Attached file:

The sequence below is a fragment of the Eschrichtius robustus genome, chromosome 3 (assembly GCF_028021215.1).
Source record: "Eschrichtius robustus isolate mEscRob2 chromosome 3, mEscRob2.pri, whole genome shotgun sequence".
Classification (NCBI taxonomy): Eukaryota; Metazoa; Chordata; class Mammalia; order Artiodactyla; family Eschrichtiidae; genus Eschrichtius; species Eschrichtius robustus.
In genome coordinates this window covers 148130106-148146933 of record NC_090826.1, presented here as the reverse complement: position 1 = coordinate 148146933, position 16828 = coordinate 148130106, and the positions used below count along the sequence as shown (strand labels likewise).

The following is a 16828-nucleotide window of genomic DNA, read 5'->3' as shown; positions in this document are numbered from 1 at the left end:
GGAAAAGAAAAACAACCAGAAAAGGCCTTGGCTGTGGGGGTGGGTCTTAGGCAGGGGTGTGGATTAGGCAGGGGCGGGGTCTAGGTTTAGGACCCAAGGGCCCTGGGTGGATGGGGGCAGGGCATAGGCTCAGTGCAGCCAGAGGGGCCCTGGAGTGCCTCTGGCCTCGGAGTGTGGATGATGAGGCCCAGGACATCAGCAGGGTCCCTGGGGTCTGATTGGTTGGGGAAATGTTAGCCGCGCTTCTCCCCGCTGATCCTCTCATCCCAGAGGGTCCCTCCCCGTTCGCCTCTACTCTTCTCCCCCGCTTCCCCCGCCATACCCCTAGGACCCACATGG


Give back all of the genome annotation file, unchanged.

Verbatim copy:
The sequence below is a fragment of the Eschrichtius robustus genome, chromosome 3 (assembly GCF_028021215.1).
Source record: "Eschrichtius robustus isolate mEscRob2 chromosome 3, mEscRob2.pri, whole genome shotgun sequence".
Classification (NCBI taxonomy): Eukaryota; Metazoa; Chordata; class Mammalia; order Artiodactyla; family Eschrichtiidae; genus Eschrichtius; species Eschrichtius robustus.
In genome coordinates this window covers 148130106-148146933 of record NC_090826.1, presented here as the reverse complement: position 1 = coordinate 148146933, position 16828 = coordinate 148130106, and the positions used below count along the sequence as shown (strand labels likewise).

The following is a 16828-nucleotide window of genomic DNA, read 5'->3' as shown; positions in this document are numbered from 1 at the left end:
GGAAAAGAAAAACAACCAGAAAAGGCCTTGGCTGTGGGGGTGGGTCTTAGGCAGGGGTGTGGATTAGGCAGGGGCGGGGTCTAGGTTTAGGACCCAAGGGCCCTGGGTGGATGGGGGCAGGGCATAGGCTCAGTGCAGCCAGAGGGGCCCTGGAGTGCCTCTGGCCTCGGAGTGTGGATGATGAGGCCCAGGACATCAGCAGGGTCCCTGGGGTCTGATTGGTTGGGGAAATGTTAGCCGCGCTTCTCCCCGCTGATCCTCTCATCCCAGAGGGTCCCTCCCCGTTCGCCTCTACTCTTCTCCCCCGCTTCCCCCGCCATACCCCTAGGACCCACATGG